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Temporary Migration for Long-term Investment (Inglês)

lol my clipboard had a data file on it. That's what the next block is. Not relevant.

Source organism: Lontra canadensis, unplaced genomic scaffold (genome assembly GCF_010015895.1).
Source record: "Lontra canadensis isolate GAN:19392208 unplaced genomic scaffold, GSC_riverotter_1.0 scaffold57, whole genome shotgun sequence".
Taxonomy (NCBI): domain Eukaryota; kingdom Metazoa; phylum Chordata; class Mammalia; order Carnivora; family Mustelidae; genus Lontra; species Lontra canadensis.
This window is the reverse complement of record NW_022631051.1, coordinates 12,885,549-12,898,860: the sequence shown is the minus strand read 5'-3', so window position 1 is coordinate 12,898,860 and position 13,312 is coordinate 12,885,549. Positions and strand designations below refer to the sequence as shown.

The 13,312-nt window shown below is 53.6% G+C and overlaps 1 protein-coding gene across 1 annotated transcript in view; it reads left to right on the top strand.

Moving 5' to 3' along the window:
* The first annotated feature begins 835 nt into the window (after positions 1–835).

In the presence of credit constraints, temporary migration abroad provides an effective strategy for workers to accumulate savings to finance self-employment when they return home. This paper provides direct evidence of this link and its effects on workers’ employment trajectories by using a new, large-scale survey of temporary migrants from Bangladesh. It constructs and estimates a dynamic model that establishes connections between asset accumulation and credit constraints, and, thus, between workers’ migration and self-employment decisions. Interlinked impacts also emerge from simulations of three key policy interventions that target migration costs or domestic credit constraints for entrepreneurship. Lowering migration costs increases emigration, reduces the age at which workers depart, and reduces the duration of their time abroad, which together lead to higher savings and domestic self-employment. Reducing the interest rate for entrepreneurial loans reduces migration and savings levels, undercutting the positive effects on business creation at home. Correcting workers’ inflated perceptions about overseas earnings potential reduces emigration rates and durations, triggering a decrease of both repatriated savings and self-employment in Bangladesh. The findings, which have implications for migrant-sending countries, highlight the need for policies to take into account the linkages between migration and self-employment decisions.




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